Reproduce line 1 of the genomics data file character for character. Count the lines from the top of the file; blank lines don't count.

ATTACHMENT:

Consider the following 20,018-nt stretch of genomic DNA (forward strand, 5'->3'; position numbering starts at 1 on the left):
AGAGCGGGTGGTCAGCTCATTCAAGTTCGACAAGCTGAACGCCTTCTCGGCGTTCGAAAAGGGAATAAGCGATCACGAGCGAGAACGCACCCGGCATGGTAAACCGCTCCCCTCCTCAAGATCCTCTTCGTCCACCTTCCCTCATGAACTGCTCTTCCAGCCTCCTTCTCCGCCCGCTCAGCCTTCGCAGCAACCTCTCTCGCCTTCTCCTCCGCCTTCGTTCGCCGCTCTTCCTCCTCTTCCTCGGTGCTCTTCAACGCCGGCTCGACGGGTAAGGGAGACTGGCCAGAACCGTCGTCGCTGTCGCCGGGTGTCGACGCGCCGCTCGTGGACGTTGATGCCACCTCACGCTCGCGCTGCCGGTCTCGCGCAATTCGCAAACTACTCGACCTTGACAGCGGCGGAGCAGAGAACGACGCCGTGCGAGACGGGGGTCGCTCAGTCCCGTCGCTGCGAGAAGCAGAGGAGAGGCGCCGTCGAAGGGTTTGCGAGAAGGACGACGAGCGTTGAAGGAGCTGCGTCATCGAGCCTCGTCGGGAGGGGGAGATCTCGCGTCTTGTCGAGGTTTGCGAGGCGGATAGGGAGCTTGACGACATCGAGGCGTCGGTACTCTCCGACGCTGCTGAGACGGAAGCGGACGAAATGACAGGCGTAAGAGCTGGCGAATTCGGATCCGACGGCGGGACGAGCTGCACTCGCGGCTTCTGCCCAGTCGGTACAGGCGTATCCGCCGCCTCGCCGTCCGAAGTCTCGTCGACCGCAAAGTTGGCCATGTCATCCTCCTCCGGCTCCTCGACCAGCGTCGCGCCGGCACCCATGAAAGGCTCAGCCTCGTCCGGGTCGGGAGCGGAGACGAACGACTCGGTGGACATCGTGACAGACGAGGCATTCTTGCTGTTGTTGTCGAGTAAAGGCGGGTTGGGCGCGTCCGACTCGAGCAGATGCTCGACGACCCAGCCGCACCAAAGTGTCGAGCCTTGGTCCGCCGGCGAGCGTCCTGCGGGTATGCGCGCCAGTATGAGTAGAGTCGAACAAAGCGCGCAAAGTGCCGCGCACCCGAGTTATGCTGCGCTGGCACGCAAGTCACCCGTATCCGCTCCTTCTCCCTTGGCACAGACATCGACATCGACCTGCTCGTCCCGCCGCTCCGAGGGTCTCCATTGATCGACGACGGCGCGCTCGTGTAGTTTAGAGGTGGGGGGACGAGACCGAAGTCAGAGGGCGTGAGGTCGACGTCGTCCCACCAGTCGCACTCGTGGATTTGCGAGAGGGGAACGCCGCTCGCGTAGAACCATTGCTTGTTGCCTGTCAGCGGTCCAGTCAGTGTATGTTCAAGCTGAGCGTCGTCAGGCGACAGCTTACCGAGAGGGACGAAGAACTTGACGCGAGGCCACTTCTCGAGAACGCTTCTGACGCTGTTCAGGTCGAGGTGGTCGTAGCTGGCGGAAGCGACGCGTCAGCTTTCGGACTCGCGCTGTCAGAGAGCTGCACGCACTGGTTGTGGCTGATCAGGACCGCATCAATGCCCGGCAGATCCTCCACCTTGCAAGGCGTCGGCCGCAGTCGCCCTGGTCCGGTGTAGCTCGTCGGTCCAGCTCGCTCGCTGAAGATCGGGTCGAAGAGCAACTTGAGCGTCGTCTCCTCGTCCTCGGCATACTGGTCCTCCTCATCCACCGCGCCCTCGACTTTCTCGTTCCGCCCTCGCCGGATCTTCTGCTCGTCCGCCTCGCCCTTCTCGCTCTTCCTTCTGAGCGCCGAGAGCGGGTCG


Consider the following 20,018-nt stretch of genomic DNA (forward strand, 5'->3'; position numbering starts at 1 on the left):